Today my heart was so sad as I watched one of my boys head off to a birthday party while the other was so very disappointed that he wasn't also attending. It is a mutual friend, but there is also a big age gap. It was nothing personal that Zachary wasn't invited, but it still killed my heart to see the look on his face that was a reflection of the pain in his sweet little heart.
By nature I am someone who values fairness. By that I mean I value consistency, harmony, etc. (If you have done the Gallup's StrengthsFinder assessment those are in my top 5.) So I found myself in a predicament. I know some parents who always make it 'fair'. So they may have planned a play date during the same time for the other child, not allowed one to go to the party without the other, or made it up to the one not going in some form of a present, food date, etc. I didn't see the not going as an option for us, as it's one of Joshua's closest friends. But I can say that I found myself processing if Zac and I could go and get an ice cream together or I could get him a fun little toy at the dollar store. And then I had to stop myself.
I had to think about the bigger lesson of life.
And that is?
Life IS NOT FAIR. Things will not always be equal.
I was tempted to try and cover up the feelings he was feeling with 'stuff'. Be it food or shopping. But how does that teach him to deal with these emotions when they come up again in the future? I would say that it doesn't. Instead, we had a chat about how he was feeling. He talked, and I listened. And then we went on about our day. Is this the only and/or right thing? Who knows, but I do believe it was better than me trying to mask that this afternoon things weren't fair. (And let me also say that I think every situation is different- many times I do say no to Joshua doing something with a friend for the sake of what the family is doing being a priority or I do plan a date for both of them at the same time with separate friends.)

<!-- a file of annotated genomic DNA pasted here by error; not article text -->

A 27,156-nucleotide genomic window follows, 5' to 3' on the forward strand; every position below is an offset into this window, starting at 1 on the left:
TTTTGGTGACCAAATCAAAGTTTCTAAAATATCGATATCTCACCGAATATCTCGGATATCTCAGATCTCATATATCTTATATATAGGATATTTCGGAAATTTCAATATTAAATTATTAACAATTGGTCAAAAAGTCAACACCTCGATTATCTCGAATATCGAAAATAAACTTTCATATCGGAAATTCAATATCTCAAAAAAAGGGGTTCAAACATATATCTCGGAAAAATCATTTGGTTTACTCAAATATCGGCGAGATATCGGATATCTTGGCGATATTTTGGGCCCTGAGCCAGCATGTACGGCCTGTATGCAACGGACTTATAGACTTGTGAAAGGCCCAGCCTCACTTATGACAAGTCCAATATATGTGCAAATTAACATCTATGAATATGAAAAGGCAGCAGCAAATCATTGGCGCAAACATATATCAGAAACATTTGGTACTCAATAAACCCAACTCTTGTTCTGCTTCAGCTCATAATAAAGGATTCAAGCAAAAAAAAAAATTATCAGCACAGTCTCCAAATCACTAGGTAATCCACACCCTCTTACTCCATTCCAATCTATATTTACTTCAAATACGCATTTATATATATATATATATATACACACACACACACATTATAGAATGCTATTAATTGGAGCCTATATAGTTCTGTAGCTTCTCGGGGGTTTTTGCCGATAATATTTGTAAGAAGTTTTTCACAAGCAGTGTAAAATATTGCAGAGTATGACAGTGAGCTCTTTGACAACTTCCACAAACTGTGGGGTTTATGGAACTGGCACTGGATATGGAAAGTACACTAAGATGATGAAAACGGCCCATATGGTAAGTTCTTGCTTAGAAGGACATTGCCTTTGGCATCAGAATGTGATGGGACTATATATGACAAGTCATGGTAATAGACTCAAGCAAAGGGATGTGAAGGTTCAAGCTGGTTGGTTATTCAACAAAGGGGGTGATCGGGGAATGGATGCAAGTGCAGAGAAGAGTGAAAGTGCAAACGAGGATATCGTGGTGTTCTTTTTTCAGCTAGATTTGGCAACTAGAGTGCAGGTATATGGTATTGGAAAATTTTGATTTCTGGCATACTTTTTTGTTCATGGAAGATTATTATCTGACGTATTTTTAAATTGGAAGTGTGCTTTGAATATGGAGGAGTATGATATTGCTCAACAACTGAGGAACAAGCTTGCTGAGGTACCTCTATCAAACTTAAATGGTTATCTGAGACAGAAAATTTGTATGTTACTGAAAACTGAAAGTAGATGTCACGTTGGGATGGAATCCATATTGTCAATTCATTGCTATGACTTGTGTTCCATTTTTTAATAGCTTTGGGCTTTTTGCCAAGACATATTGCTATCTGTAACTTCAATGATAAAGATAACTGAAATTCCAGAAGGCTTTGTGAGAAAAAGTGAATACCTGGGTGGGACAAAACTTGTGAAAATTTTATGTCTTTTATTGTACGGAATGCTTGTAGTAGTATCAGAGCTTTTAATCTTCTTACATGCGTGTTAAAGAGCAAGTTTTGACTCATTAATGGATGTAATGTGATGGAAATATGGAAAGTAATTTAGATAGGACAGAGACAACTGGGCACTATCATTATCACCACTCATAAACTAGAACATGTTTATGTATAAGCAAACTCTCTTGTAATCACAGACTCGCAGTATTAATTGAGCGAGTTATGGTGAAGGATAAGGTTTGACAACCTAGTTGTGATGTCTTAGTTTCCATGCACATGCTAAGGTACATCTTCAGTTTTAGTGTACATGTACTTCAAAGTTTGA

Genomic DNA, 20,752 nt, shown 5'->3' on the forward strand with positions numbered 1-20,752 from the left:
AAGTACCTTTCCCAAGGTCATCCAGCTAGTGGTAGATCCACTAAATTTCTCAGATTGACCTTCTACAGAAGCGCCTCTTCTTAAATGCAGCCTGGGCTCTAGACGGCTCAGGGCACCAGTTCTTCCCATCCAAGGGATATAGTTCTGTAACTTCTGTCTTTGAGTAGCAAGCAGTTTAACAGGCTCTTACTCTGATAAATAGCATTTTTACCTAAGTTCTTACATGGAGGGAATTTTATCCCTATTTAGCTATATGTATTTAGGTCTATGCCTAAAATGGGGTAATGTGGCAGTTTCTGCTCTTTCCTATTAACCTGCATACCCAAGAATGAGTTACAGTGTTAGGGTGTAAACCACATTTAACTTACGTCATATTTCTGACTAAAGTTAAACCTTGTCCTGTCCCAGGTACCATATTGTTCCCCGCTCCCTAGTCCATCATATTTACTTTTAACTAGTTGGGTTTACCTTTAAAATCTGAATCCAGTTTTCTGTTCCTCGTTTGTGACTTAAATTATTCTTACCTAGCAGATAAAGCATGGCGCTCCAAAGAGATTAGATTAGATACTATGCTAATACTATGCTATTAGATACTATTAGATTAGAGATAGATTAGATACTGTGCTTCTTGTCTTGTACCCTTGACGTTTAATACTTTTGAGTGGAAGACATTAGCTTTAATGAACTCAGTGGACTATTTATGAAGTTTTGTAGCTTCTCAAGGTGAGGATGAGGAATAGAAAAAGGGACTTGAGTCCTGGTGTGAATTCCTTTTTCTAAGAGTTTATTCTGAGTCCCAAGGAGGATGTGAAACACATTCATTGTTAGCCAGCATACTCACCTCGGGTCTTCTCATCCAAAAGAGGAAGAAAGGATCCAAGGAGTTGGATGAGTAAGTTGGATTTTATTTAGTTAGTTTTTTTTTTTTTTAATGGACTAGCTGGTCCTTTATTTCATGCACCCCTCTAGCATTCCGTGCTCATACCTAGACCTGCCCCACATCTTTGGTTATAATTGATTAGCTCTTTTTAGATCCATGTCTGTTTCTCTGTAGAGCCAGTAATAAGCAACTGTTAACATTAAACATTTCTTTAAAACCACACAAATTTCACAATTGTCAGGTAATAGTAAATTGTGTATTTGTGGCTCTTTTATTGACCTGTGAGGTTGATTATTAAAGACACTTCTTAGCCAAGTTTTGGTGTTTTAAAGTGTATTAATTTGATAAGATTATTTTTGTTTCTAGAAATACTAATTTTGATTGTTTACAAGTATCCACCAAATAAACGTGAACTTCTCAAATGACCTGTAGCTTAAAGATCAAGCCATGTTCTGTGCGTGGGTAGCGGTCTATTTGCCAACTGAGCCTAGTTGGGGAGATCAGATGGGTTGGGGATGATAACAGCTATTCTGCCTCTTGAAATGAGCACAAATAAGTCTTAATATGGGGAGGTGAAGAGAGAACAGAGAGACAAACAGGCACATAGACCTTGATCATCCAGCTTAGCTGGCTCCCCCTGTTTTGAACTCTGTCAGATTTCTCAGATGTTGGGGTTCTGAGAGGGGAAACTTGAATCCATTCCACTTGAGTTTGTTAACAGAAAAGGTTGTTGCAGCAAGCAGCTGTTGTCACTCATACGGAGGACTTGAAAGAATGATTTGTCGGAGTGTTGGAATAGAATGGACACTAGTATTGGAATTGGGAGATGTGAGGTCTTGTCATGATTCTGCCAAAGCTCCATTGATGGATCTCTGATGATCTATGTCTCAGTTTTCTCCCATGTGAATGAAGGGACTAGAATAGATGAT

Later I began to think about this on a deeper level. Wondering what it is about our culture, or maybe just my personality that always wants things to be fair. Why are we afraid to let our kids feel pain or realize that there are struggles we will face in life? It's not as if they can't feel it already, or that they don't see it.
Even as adults we wonder these things. Feelings of comparison leading us to say it's not fair, or we judge others because we don't know the struggles they have had to overcome to get to where they are. From our view it just looks like things aren't fair. They get to go to the party while we just get to stay at home. But everyone has paid their own dues when it comes to how life looks- fair or not fair.
And my final thought, seeing as Christmas is a week away. One more reason that I can't fathom the humility that Jesus had. He was a king and yet nothing about his lifestyle would have looked 'fair' in comparison to other kings of his day. Yet, never once do we find Him complaining that things aren't fair. I think as I get older, and meet more people, I find that usually my saying things aren't fair is out of some sort of selfish, 'What about me' jargon going on in my head. And other times it has nothing to do with my selfishness but it's when real life issues outside my control throw off the plans or dreams I have and I have to regroup and start again with what I have right in front of me. In those moments it's choosing to move forward, not masking the pain as I did not want to teach Zachary to do, but in walking through the pain and into a new level of myself that I begin to grow.
I know this isn't a solved delemma and I will continue to face it as my boys get older. Why one gets to do this and the other doesn't, why one is better at one sport than the other, why one seems to have more friends than the other, the list can go on and on. But I can take time to help them learn to identify their emotions, learn to channel that into empathy, and hope that they will see the world through a different lens that goes beyond the feelings of, 'it's not fair'.